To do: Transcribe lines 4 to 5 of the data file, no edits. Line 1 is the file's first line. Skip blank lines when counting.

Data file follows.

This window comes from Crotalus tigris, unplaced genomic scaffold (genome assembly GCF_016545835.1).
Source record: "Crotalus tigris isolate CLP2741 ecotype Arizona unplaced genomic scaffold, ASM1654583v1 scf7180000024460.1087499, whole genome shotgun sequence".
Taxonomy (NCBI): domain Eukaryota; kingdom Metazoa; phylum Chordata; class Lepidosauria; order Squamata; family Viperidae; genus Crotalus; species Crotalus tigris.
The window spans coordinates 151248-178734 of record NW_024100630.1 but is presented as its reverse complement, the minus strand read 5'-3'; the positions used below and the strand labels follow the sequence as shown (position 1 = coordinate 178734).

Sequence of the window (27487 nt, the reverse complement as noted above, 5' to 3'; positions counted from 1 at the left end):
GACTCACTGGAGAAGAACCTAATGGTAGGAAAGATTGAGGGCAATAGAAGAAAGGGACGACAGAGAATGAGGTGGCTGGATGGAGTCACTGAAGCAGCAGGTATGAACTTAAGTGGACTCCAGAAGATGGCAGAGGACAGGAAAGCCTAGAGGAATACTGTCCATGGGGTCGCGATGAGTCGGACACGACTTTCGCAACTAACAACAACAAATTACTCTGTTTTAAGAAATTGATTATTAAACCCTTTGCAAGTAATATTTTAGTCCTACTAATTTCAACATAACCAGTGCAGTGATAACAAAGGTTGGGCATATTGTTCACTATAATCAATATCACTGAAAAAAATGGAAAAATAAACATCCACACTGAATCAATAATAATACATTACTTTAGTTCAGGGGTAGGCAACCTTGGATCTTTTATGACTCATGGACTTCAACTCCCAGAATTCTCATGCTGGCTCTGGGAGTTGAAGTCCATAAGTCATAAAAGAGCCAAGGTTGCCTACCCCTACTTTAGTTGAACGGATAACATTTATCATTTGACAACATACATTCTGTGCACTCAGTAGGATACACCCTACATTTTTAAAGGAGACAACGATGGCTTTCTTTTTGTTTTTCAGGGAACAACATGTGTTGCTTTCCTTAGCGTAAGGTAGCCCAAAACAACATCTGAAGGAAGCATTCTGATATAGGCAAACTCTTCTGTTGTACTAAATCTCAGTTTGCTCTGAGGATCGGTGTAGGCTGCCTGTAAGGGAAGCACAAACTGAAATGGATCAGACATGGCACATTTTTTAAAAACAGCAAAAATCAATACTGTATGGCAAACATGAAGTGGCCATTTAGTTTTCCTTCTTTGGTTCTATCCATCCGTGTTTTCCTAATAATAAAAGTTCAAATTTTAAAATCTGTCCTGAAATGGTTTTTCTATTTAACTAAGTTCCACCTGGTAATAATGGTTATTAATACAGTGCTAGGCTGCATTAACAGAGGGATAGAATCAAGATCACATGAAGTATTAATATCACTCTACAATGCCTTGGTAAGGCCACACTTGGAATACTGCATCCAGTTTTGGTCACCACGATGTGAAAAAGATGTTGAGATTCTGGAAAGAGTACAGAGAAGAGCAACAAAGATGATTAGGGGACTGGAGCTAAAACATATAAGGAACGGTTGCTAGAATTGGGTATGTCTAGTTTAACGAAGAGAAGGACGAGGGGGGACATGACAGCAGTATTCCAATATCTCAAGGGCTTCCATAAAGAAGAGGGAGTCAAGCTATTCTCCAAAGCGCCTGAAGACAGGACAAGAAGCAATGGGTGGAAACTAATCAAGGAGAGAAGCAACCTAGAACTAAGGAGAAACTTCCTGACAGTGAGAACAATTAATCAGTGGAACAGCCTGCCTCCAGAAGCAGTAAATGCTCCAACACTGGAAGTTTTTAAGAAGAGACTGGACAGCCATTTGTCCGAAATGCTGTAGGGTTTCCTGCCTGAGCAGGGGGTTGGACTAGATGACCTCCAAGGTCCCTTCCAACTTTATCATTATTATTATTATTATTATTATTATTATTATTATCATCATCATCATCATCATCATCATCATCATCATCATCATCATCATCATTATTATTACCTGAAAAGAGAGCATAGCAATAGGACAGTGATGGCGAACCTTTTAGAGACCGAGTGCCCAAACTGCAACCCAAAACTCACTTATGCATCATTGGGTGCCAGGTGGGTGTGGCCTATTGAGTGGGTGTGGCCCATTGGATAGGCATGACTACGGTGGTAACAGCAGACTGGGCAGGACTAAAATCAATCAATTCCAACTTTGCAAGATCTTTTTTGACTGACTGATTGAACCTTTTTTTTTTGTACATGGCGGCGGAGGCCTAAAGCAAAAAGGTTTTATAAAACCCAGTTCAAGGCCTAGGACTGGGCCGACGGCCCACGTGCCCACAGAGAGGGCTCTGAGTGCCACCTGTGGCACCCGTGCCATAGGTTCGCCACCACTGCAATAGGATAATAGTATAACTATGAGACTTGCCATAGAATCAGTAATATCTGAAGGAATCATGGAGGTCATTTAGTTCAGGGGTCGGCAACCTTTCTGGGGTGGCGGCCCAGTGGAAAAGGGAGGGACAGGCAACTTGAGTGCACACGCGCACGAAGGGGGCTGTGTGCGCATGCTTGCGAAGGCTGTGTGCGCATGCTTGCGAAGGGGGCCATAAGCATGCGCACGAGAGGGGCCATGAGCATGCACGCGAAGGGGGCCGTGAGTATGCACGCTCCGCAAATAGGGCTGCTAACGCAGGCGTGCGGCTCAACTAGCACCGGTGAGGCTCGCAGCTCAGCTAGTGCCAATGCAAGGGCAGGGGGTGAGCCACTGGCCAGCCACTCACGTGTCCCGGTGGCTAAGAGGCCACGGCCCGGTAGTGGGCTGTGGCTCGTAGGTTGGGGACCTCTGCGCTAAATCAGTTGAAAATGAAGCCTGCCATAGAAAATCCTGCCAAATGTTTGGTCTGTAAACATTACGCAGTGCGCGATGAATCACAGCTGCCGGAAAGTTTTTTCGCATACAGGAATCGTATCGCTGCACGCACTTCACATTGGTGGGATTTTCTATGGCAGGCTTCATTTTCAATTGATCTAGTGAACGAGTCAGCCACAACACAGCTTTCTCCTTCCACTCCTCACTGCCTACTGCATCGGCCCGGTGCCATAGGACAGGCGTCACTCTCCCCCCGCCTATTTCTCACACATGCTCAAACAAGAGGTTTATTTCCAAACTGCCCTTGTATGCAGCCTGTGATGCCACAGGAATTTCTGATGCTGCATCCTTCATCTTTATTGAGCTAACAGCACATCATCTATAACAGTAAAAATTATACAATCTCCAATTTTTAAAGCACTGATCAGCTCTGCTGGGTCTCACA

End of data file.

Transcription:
The window spans coordinates 151248-178734 of record NW_024100630.1 but is presented as its reverse complement, the minus strand read 5'-3'; the positions used below and the strand labels follow the sequence as shown (position 1 = coordinate 178734).

Sequence of the window (27487 nt, the reverse complement as noted above, 5' to 3'; positions counted from 1 at the left end):